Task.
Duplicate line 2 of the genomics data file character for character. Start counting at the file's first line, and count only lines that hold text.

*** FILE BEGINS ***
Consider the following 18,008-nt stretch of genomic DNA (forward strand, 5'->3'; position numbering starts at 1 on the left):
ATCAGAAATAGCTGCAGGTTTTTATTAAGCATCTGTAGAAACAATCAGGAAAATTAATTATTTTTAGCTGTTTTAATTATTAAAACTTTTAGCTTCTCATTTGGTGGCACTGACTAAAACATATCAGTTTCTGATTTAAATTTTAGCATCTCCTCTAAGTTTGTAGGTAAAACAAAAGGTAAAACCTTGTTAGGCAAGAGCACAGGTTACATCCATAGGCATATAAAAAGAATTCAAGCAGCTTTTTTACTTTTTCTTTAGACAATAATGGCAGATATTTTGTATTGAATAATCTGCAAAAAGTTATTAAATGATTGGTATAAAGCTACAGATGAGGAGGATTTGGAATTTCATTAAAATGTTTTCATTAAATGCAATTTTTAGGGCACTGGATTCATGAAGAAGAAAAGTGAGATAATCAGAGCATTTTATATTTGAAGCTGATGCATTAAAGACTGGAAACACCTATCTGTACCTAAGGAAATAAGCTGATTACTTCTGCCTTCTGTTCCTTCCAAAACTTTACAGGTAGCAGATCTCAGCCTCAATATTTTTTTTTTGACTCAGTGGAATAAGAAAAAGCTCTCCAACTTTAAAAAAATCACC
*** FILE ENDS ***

ATCAGAAATAGCTGCAGGTTTTTATTAAGCATCTGTAGAAACAATCAGGAAAATTAATTATTTTTAGCTGTTTTAATTATTAAAACTTTTAGCTTCTCATTTGGTGGCACTGACTAAAACATATCAGTTTCTGATTTAAATTTTAGCATCTCCTCTAAGTTTGTAGGTAAAACAAAAGGTAAAACCTTGTTAGGCAAGAGCACAGGTTACATCCATAGGCATATAAAAAGAATTCAAGCAGCTTTTTTACTTTTTCTTTAGACAATAATGGCAGATATTTTGTATTGAATAATCTGCAAAAAGTTATTAAATGATTGGTATAAAGCTACAGATGAGGAGGATTTGGAATTTCATTAAAATGTTTTCATTAAATGCAATTTTTAGGGCACTGGATTCATGAAGAAGAAAAGTGAGATAATCAGAGCATTTTATATTTGAAGCTGATGCATTAAAGACTGGAAACACCTATCTGTACCTAAGGAAATAAGCTGATTACTTCTGCCTTCTGTTCCTTCCAAAACTTTACAGGTAGCAGATCTCAGCCTCAATATTTTTTTTTTGACTCAGTGGAATAAGAAAAAGCTCTCCAACTTTAAAAAAATCACC